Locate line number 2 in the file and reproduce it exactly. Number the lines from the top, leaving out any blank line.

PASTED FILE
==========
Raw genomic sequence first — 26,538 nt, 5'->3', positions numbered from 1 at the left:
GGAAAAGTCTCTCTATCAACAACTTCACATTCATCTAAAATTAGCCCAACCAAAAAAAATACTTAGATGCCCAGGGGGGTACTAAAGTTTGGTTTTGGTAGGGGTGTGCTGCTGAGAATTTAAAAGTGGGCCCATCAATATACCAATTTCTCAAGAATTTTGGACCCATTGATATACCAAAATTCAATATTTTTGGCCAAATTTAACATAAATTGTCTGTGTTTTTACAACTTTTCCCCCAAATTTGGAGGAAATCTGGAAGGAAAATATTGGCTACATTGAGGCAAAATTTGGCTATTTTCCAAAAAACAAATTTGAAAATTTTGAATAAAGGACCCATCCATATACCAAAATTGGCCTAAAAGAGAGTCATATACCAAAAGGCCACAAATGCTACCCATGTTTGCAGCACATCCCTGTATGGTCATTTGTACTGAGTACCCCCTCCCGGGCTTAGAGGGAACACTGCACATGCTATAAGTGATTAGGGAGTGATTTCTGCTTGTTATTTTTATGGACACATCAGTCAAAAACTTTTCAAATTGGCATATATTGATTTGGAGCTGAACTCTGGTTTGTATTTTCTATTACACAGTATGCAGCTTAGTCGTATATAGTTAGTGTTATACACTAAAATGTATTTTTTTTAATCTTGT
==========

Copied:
GGAAAAGTCTCTCTATCAACAACTTCACATTCATCTAAAATTAGCCCAACCAAAAAAAATACTTAGATGCCCAGGGGGGTACTAAAGTTTGGTTTTGGTAGGGGTGTGCTGCTGAGAATTTAAAAGTGGGCCCATCAATATACCAATTTCTCAAGAATTTTGGACCCATTGATATACCAAAATTCAATATTTTTGGCCAAATTTAACATAAATTGTCTGTGTTTTTACAACTTTTCCCCCAAATTTGGAGGAAATCTGGAAGGAAAATATTGGCTACATTGAGGCAAAATTTGGCTATTTTCCAAAAAACAAATTTGAAAATTTTGAATAAAGGACCCATCCATATACCAAAATTGGCCTAAAAGAGAGTCATATACCAAAAGGCCACAAATGCTACCCATGTTTGCAGCACATCCCTGTATGGTCATTTGTACTGAGTACCCCCTCCCGGGCTTAGAGGGAACACTGCACATGCTATAAGTGATTAGGGAGTGATTTCTGCTTGTTATTTTTATGGACACATCAGTCAAAAACTTTTCAAATTGGCATATATTGATTTGGAGCTGAACTCTGGTTTGTATTTTCTATTACACAGTATGCAGCTTAGTCGTATATAGTTAGTGTTATACACTAAAATGTATTTTTTTTAATCTTGT